Supreme Court Hears Oral Arguments in Yates v. United States
On November 5, the United States Supreme Court heard oral arguments in Yates v. United States, a case in which Florida fisherman John Yates is appealing his conviction under the Sarbanes-Oxley Act for destruction of evidence as a result of his allegedly ordering his crew to throw undersized fish overboard to avoid fines. The key question before the court is whether a fish may be considered a “tangible object” under the “anti-shredding provision” of the Sarbanes-Oxley Act, which was intended to address corporate fraud, and whether such a construction renders the statute unconstitutionally vague and overbroad. In Mr. Yates’ own words, “It’s obvious that a fish is not a document. You don’t have to be that smart to figure that out.”
The facts leading to Yates’ conviction are as follows: On August 23, 2007, a field officer with the Florida Fish and Wildlife Conservation Commission who was authorized to enforce federal fisheries laws inspected Yates’ fishing vessel, the Miss Katie, to ensure compliance with laws relating to gear, fishery, and boating safety. The officer noticed grouper that appeared to be smaller than the legal size of 20 inches, measured the fish, and determined that 72 grouper were undersized. He placed these grouper in wooden crates in the Miss Katie’s fish box. On the way back to port, Yates ordered his crew to throw the undersized fish in the crates overboard and replace the fish in the crates with larger fish. He also instructed his crew to tell the officials at port that the fish in the crate were the same ones designated as undersized by the officer. The crew complied. Upon further inspection at port, 69 of the fish still measured undersized. After noticing the discrepancy, officials interviewed the crew and learned that the original fish were thrown overboard.
Despite Yates’ arguments regarding the proper method for measuring the fish, which focused on whether the fish should have been measured with mouths closed or open, following trial he was convicted of (1) knowingly disposing of undersized fish in order to prevent the government from taking lawful custody and control of them, in violations of 18 U.S.C. § 2232(a); and (2) destroying or concealing a “tangible object with intent to impede, obstruct, or influence” the government’s investigation into harvesting undersized grouper, in violations of 18 U.S.C. § 1519. The trial court sentenced Yates to 30 days in prison following by 3 years supervised release.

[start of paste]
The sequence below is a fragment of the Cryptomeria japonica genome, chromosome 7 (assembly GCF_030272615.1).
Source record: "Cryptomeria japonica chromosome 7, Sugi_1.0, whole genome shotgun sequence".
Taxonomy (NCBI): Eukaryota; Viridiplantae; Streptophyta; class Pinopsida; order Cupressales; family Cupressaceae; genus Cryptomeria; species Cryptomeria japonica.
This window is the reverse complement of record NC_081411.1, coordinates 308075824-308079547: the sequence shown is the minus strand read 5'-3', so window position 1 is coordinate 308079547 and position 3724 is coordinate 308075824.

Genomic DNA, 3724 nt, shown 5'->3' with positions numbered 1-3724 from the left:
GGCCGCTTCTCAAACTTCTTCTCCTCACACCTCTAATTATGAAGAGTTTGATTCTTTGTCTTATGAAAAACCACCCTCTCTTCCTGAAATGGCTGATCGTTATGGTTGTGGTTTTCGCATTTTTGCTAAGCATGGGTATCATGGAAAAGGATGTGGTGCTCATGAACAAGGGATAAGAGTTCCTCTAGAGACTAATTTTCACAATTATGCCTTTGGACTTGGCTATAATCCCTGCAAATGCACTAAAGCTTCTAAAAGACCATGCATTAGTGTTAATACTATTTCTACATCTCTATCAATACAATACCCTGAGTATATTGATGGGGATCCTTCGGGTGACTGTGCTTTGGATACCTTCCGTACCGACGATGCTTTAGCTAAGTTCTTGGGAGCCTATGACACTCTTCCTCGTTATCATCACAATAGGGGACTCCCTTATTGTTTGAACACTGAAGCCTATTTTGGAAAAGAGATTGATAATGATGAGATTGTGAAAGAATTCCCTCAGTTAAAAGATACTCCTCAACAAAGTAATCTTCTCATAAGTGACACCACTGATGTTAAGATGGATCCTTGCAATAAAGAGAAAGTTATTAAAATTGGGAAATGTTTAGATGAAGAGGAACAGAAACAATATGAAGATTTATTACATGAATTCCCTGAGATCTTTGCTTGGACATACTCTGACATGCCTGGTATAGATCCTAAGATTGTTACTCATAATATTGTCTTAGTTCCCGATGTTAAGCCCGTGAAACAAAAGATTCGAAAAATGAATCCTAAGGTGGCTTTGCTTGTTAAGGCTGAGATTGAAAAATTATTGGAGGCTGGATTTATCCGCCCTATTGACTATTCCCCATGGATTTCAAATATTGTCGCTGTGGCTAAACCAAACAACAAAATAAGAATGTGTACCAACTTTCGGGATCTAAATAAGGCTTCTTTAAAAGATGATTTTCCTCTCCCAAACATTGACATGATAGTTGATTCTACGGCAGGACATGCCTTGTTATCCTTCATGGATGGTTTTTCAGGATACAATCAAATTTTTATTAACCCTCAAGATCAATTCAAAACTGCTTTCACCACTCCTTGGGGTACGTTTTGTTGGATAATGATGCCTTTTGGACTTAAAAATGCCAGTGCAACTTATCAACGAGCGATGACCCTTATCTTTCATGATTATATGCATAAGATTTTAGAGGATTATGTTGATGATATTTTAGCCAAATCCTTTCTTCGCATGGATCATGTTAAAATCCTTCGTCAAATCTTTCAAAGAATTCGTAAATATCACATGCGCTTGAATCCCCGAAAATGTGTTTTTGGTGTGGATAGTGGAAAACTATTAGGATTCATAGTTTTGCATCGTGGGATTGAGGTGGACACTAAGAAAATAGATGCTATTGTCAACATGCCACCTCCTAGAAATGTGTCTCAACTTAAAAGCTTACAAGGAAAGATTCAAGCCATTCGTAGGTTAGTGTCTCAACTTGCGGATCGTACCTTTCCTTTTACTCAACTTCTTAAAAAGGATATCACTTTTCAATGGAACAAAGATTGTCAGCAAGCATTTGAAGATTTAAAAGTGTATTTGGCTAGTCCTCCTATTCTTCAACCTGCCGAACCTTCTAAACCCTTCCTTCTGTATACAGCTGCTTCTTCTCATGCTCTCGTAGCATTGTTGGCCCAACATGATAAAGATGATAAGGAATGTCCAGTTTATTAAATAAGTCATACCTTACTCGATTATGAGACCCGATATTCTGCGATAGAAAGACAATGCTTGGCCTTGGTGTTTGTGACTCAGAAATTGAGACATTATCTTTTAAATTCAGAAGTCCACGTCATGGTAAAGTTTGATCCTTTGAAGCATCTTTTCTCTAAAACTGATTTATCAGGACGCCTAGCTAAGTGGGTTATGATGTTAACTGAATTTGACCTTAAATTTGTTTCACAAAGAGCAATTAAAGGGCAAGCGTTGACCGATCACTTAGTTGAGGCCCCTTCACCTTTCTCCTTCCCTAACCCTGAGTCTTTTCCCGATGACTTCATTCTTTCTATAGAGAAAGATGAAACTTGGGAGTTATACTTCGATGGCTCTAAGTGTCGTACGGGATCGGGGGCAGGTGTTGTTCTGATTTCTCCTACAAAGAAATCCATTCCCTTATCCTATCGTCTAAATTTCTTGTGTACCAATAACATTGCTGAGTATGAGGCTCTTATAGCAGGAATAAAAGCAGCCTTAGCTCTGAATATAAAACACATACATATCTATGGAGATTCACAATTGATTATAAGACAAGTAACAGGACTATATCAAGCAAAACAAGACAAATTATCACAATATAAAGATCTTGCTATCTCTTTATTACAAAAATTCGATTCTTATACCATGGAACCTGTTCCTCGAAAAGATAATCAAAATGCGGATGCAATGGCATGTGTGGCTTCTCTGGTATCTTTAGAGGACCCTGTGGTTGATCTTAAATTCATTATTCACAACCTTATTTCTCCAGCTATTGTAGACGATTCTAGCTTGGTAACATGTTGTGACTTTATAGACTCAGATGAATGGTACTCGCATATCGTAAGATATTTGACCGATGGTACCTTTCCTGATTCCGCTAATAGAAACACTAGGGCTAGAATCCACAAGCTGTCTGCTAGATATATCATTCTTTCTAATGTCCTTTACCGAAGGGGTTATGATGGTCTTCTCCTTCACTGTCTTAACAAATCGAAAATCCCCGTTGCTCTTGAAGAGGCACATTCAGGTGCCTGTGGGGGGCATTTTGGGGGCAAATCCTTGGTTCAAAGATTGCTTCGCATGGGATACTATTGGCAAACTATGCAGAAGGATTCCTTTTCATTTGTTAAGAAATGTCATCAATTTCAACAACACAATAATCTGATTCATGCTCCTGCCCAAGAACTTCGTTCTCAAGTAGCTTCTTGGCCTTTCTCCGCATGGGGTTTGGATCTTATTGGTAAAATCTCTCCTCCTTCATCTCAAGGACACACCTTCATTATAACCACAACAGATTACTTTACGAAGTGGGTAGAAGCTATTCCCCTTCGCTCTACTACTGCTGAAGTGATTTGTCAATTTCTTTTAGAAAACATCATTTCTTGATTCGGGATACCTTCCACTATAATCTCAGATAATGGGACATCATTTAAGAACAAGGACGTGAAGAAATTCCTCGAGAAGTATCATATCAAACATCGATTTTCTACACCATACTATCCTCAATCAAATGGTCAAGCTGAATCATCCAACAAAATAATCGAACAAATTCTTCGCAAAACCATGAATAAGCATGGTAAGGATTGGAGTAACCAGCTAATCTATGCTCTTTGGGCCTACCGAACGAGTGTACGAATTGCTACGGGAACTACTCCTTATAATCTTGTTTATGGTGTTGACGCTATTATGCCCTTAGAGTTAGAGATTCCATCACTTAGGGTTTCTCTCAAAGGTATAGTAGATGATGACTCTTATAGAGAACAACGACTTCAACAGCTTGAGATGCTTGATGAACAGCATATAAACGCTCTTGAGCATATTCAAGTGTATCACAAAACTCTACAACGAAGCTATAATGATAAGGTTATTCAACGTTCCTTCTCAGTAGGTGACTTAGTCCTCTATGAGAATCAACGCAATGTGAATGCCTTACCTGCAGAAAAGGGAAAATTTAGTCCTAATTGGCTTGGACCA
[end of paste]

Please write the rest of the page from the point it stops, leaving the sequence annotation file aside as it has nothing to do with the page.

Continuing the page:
On appeal, the 11th Circuit Court of Appeals affirmed Yates’ convictions under both statutes. Regarding Section 1519, the court held that the term “tangible object” as used in the statute “unambiguously applies to fish” and thereby rejected Yates’ argument that the term should apply only to records, documents, or tangible items that related to recordkeeping. Yates submitted a petition for writ of certiorari to the U.S. Supreme Court, which was granted.
Before the Supreme Court, Yates argued that Section 1519, which is known as the “anti-shredding provision” of the Sarbanes-Oxley Act of 2002 should not be construed so broadly as to reach the destruction of anything meeting the dictionary definition of “tangible objects” as held by the 11th Circuit. Rather, Yates argued that the statute should be limited to the destruction of tangible objects related to record-keeping given the fact that the Sarbanes-Oxley Act was passed in the wake of criminal charges filed against Enron’s corporate officers and was aimed at corporate fraud and executive malfeasance. Yates argued that the 11th Circuit’s broad construction of “tangible object” renders Section 1519 so vague and ambiguous that it fails to give individuals constitutionally required fair notice of what conduct is prohibited and renders the statute “overbroad, indeed limitless in its reach.”
At oral argument, the justices initially focused on the wording of Section 1519 and Congressional intent in passing the statute and asked pointed questions of Yates’ lawyer, assistant federal public defender John L. Badalamenti, regarding his proposed construction of the statute. (Yates argued that the statute should be read narrowly to apply only to destruction of devices or modes of storing business information.)
However, the justices questions to Yates’ lawyer seemed mild in comparison to those directed at U.S. Solicitor General, Roman Martinez, who argued on behalf of the government that the statute was, indeed, broad enough to reach the intentional destruction of “all types of physical evidence.” Justice Scalia questioned the wisdom of bringing this type of prosecution, which could carry a potential 20-year prison sentence, for a fisherman whose actions constituted merely a civil infraction. Justice Scalia inquired, “What kind of sensible prosecutor does that? Who do you have who exercises prosecutorial discretion?” He later inquired, “what kind of mad prosecutor” would prosecute under this law for destroying fish? The justices’ questions indicated concern regarding the potentially sweeping discretion allowed prosecutors to apply the statute to trivial matters.
An opinion from the Court is expected by the end of June 2015.
Additional Items of Interest
On November 10, EPA announced a settlement with Cannon Place, LLC, a Georgia developer, to resolve Clean Water Act NPDES permit violations resulting from unauthorized stormwater runoff from construction sites in Cumming, Georgia. Cannon Place agreed to implement best management practices to come into compliance with its permit and paid a civil penalty of $110,253.